Changing from a standard BTL to an HMO mortgage requires informing your lenders to determine if it is permitted.  

Note that lenders have different requirements, and mortgage brokers can assist in finding profitable deals.

The nature of your HMO can also affect the lenders available to you, such as those with maximum room restrictions. 

Additionally, obtaining a licence for your HMO can affect your options:

1. Licensed HMOs

Most HMO mortgage lenders approve up to five rooms, while larger properties may need commercial finance or specialist HMO lenders. 

The lenders available to you may be impacted by the type of tenant you plan to have. As such, lenders may not approve your application if you aim to house students or tenants receiving housing benefits due to the associated risks.

Hence, owning a licensed HMO can benefit you, as lenders may consider the property’s value differently.

Moreover, most lenders will look at the projected rental income when determining the HMO value.

This can be advantageous if you are converting the property and plan to withdraw some amount of equity as it is now going to be let as an HMO. . 

2. Non-licensed HMOs

HMOs not requiring licensing may be considered too small for HMO mortgages for certain lenders, and lenders may only offer a BTL mortgage instead.

Some lenders may offer an HMO mortgage for your property, but without knowing the specifics of your HMO, it is difficult to provide personalised advice. 

HMO Mortgage Rates

The lenders evaluate your borrowing capacity to determine the amount to be borrowed. While you may get a higher loan on an HMO than on a regular BTL, lenders consider the former riskier, which leads to higher interest rates. 

You can decrease the risk and obtain a lower interest rate by providing a larger deposit or equity in the property.

Additionally, the amount of fees for a mortgage deal can affect interest rates as a mortgage product with a higher fee may have a lower rate and vice versa.

However, one should not chase lower interest rates only, as it is crucial to consider all costs.

Typically, fixed-rate mortgages are higher than variable-rate mortgages, and long-term fixed rates have higher interest rates in usual economic environments.

How Do HMOs Differ From Regular BTL?

Conventionally, standard BTL property is suitable for individuals or families. The tenant/s will have to pay the monthly or weekly rent for a single household.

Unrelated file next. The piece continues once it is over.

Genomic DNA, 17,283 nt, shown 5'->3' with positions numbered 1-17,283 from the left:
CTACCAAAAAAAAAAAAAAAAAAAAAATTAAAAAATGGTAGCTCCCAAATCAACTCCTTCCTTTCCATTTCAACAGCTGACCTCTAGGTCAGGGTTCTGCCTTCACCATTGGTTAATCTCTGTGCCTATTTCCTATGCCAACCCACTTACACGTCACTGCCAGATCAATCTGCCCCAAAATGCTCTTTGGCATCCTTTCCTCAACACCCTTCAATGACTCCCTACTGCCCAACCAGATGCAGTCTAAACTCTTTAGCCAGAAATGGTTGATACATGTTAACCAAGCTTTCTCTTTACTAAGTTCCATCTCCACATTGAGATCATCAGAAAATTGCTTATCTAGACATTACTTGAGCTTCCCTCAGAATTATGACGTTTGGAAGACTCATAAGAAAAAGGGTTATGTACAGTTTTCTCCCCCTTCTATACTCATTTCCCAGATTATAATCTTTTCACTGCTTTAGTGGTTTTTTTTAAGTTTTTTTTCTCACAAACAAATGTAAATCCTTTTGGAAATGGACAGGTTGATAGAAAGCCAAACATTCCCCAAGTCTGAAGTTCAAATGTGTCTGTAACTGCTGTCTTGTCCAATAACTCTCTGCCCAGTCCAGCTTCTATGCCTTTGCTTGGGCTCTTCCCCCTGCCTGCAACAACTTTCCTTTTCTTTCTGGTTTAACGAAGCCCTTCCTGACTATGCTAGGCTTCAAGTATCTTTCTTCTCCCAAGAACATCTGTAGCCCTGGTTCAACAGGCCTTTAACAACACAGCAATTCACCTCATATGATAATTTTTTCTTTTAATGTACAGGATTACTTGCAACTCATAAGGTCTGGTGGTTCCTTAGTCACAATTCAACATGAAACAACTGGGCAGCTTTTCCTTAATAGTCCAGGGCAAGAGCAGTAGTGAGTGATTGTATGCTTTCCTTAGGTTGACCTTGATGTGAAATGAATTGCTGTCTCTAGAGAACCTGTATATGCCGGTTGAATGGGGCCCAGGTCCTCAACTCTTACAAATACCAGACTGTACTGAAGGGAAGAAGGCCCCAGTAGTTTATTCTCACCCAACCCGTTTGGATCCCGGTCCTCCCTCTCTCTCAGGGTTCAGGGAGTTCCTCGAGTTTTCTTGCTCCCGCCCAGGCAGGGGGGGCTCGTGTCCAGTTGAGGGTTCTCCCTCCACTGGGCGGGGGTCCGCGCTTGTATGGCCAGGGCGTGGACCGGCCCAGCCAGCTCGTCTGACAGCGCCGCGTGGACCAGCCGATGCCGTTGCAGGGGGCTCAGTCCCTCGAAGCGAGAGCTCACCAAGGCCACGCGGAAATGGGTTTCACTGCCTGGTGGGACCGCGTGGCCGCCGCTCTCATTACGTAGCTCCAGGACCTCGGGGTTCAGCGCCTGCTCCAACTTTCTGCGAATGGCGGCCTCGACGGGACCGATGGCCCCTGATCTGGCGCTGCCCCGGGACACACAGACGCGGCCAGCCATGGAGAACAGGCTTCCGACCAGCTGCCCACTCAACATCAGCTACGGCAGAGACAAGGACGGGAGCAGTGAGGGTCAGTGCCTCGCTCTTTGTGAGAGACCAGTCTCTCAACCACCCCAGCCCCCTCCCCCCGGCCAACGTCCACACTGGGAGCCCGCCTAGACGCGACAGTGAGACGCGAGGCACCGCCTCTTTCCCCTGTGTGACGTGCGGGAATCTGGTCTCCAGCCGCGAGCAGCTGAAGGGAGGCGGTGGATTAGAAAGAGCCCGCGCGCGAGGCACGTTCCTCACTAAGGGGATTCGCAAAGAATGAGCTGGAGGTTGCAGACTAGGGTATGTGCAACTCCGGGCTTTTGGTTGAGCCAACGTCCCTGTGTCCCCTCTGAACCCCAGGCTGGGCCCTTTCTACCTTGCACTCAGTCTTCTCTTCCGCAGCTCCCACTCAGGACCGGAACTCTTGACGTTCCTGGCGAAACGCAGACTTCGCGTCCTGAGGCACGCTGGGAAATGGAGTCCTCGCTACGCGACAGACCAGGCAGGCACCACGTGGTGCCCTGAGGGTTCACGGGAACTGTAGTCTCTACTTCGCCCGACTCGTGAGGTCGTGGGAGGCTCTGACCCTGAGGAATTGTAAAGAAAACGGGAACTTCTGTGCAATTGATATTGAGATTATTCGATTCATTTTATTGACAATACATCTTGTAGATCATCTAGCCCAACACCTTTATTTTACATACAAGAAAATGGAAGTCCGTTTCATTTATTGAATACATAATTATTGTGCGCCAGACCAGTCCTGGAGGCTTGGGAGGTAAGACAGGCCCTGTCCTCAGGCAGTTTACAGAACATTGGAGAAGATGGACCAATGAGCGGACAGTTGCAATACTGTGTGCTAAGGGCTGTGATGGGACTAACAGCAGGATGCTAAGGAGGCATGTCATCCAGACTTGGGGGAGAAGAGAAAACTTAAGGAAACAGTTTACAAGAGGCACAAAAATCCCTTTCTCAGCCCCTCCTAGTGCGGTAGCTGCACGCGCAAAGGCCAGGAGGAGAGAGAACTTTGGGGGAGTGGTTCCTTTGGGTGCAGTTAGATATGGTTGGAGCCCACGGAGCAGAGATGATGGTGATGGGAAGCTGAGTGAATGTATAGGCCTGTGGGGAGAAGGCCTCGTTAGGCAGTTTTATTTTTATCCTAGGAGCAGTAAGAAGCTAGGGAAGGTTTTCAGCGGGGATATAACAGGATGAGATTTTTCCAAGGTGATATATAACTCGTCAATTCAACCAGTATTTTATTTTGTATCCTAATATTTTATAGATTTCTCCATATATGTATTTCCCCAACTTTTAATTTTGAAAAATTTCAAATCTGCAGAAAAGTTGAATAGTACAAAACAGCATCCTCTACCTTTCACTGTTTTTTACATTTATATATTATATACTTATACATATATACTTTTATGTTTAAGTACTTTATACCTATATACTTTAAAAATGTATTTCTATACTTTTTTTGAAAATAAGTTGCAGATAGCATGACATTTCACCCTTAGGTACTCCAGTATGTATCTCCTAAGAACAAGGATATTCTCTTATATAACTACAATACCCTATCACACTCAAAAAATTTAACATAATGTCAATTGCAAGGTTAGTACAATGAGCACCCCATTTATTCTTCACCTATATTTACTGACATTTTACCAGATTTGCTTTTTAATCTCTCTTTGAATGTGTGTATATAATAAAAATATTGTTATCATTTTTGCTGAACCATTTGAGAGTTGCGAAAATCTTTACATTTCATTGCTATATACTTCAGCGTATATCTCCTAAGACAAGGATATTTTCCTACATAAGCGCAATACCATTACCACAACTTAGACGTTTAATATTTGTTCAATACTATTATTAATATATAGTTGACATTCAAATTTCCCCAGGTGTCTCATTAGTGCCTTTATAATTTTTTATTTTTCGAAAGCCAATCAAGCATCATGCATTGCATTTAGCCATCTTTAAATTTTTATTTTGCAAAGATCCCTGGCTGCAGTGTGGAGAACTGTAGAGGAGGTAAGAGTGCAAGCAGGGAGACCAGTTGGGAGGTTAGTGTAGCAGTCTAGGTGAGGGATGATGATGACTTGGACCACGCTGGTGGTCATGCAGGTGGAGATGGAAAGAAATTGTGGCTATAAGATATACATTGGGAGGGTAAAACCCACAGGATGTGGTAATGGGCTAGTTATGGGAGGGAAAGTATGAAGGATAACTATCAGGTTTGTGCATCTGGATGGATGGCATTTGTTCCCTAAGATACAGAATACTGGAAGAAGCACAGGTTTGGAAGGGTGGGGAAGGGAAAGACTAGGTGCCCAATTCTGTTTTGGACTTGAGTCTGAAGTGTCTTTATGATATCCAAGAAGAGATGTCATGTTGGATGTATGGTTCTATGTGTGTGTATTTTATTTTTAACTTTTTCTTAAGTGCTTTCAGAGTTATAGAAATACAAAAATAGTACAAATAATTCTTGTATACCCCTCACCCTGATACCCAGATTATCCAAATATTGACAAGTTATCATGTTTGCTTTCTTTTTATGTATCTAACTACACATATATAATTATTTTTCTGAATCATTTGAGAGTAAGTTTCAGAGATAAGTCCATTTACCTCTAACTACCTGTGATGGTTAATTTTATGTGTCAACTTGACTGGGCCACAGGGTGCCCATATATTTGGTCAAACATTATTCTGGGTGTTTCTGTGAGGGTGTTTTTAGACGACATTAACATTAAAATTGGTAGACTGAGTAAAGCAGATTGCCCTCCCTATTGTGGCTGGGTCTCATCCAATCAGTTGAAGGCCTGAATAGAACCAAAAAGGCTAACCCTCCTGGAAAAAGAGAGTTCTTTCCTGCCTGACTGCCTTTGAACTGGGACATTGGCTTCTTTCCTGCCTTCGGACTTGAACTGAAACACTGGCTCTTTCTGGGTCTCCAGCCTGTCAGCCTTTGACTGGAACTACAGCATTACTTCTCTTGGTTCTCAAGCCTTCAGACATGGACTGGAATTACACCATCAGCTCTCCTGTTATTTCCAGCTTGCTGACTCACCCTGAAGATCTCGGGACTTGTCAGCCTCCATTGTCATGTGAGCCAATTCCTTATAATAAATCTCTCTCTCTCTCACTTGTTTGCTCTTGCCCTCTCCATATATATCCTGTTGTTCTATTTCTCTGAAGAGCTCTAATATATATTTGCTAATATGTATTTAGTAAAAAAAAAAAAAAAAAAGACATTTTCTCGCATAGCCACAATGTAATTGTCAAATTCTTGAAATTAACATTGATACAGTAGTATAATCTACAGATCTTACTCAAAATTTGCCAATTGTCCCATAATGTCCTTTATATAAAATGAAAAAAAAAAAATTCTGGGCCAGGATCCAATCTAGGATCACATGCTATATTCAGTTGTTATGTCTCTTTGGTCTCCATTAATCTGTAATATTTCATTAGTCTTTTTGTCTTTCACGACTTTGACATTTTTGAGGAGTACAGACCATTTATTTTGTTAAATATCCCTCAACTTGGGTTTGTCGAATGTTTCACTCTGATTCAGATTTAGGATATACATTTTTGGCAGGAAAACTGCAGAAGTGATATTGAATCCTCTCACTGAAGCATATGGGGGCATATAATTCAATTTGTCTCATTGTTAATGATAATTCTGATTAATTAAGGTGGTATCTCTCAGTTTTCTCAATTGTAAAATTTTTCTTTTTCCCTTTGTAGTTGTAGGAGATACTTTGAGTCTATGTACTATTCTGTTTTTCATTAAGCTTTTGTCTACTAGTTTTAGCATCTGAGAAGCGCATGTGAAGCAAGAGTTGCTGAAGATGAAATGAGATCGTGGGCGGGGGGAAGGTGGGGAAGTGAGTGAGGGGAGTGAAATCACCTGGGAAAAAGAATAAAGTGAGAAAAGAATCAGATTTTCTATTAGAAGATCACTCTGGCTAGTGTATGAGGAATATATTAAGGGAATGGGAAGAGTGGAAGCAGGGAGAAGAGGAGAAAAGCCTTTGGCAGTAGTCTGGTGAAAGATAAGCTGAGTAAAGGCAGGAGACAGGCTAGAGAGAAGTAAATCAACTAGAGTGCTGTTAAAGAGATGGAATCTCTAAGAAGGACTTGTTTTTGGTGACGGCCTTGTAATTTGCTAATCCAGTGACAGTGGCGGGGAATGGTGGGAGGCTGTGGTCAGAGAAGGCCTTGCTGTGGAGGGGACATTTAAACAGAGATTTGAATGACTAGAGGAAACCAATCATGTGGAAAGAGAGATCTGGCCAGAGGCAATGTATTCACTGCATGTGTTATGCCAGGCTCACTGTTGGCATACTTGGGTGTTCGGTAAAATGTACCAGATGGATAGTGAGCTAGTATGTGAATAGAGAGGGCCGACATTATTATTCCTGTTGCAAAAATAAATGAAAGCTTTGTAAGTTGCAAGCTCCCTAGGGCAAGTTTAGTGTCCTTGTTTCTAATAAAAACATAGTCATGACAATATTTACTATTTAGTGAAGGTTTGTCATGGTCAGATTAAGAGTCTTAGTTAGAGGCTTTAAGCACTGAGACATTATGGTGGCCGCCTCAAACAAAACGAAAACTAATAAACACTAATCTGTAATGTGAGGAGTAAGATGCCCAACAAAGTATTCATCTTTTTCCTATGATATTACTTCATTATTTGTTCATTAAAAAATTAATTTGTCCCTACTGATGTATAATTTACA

They may also have to pay electricity and water bills. Such properties are commonly known as “single-lets.”

Here’s a brief example explaining how HMOs can be more beneficial for landlords than traditional BTLs.

This is just an example to see what potential benefits landlords may attain. 


  • One reception room remade into a bedroom
  • Two reception rooms with four bedroom semi-detached house
  • Rented to five employed individuals 

Monthly income per tenant = £400

Monthly income = £2,000

Annual rental income = £24,000

2. Traditional BTL

  • Four-bedroom semi-detached house with two reception rooms
  • Rented to a married couple with two children

Monthly rental income = £700

Annual rental income = £8,400

How Much Does It Cost To Run An HMO?

Not every HMO will produce thrice the rental income of a traditional BTL. But even if the annual utility bill is between £2k and 3k, the rental profit generated by an HMO is still significantly higher.

Furthermore, HMOs typically have higher running costs and require more management effort.

For example, each room must have locks installed, and safety and health guidelines for HMOs are more comprehensive than standard BTLs. 


1. Should HMO landlords provide furniture?

Typically, HMOs should be fully furnished, while traditional BTL properties need not. This makes the former costly for the landlord and affordable for the tenants. As such, HMOs are favoured by single tenants, like foreign workers and students. 

2. What is the cost of an HMO licence?

The cost of obtaining an HMO licence varies depending on the council to which you apply and the length of time required to process the application.

Certain councils may base the fee on the number of rooms in your HMO, while others may have a set price. 

Generally, the cost of an HMO licence can start at £500 but can increase to several thousand pounds.

**A buy to let mortgage will be secured against your property.

Some types of buy to let mortgages are not regulated by the Financial Conduct Authority.

All content is written by qualified mortgage advisors to provide current, reliable and accurate mortgage information. The information on this website is not specific for each individual reader and therefore does not constitute financial advice.

CeMAP & CERER Qualified Mortgage Adviser

I am CeMAP & CERER qualified mortgage adviser and have helped a number of clients realise their dreams when they thought it would not be possible. I’m skilled at getting mortgages sorted for people with a history of missed payments, CCJs, defaults, debt management programmes, IVAs and bankruptcies.

Mortgage & Protection Advisor | 03337892035

I am CeMAP (Certificate in Mortgage Advice and Practice) qualified mortgage adviser with a strong background in Finance. I specialise in providing expert advice on a range of mortgage products, including first-time buyers, remortgages, buy-to-let mortgages and bad credit mortgages.